EEB 337H - Families of Vascular Plants 

The forest of many names...


Acer saccharum (sugar maple) and Pinus strobus (white pine);
not to same scale - original images © Royal Ontario Museum 1997.

The mixed forest region of Ontario is also known as the northern conifer-hardwood forest, and the Great Lakes - St. Lawrence forest region. The first two of these names can be explained by looking at the tabular comparison with the deciduous forest. The third name describes the geographic extent of this forest region. It is worth noting that although it is described as a forest region, in fact where local conditions (e.g. vernal flooding, summer drought) are unfavorable for the growth of trees there are scattered pockets of grassland, tallgrass prairie.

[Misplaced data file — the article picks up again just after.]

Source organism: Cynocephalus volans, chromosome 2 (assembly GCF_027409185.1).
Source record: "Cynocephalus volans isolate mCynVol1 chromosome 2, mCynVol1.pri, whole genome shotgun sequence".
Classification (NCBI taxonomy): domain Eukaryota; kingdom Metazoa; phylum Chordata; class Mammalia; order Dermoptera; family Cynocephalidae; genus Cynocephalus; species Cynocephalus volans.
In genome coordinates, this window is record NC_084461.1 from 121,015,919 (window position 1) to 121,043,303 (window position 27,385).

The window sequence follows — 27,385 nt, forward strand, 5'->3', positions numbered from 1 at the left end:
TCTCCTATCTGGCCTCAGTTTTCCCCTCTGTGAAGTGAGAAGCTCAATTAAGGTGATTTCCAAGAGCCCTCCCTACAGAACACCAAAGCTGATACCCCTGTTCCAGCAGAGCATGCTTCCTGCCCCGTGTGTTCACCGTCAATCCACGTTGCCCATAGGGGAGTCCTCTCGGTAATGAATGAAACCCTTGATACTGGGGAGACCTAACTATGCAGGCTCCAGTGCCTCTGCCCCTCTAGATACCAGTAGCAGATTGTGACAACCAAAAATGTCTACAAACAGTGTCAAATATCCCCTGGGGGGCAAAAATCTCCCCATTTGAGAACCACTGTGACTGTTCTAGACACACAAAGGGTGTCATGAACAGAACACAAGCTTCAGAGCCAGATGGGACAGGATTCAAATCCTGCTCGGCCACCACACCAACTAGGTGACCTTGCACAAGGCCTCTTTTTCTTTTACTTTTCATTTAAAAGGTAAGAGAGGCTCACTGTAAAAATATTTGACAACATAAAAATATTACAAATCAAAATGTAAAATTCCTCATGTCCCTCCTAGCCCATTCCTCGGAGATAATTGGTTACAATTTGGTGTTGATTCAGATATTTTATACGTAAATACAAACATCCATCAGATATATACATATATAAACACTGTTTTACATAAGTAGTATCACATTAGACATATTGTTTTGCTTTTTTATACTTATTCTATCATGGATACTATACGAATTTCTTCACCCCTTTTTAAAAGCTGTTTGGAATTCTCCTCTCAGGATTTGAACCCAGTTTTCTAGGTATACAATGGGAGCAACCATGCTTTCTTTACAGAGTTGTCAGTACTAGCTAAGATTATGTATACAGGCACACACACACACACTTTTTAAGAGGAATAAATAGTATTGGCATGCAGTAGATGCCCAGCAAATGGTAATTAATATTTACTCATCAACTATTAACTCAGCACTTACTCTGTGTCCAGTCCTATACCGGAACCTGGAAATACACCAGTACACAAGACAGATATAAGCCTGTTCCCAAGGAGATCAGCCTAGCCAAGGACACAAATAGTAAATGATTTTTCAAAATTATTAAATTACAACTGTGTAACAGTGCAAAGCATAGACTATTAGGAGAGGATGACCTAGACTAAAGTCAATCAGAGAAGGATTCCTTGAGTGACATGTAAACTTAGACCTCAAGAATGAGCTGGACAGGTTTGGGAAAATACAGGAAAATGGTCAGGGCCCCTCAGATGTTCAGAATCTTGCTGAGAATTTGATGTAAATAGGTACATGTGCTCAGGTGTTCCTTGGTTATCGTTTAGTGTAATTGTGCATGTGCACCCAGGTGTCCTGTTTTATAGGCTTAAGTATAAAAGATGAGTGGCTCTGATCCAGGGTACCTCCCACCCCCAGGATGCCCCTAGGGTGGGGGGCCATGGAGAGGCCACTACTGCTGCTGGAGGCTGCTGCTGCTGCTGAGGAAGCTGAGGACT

Like the deciduous forest, much of the mixed forest has been destroyed by agriculture and urbanization. Moreover, virtually all of the region has been cut for lumber or pulpwood at some time. As a result, 23 species of vascular plants are at risk in this region. That said, forests in this region are sought after for a variety of recreational uses, and this tends to contribute to their preservation as more or less natural habitat for plants, animals, and fungi.

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| What are plant families? | How do we distinguish them? | How and why do we study them? | Selected vascular plant families of Ontario | Reading List | Course outline |

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© 2008 Department of Ecology & Evolutionary Biology and 2000-2006 Botany Department, University of Toronto.

Please send your comments to tim.dickinson@utoronto.ca; last updated 29-Sep-2008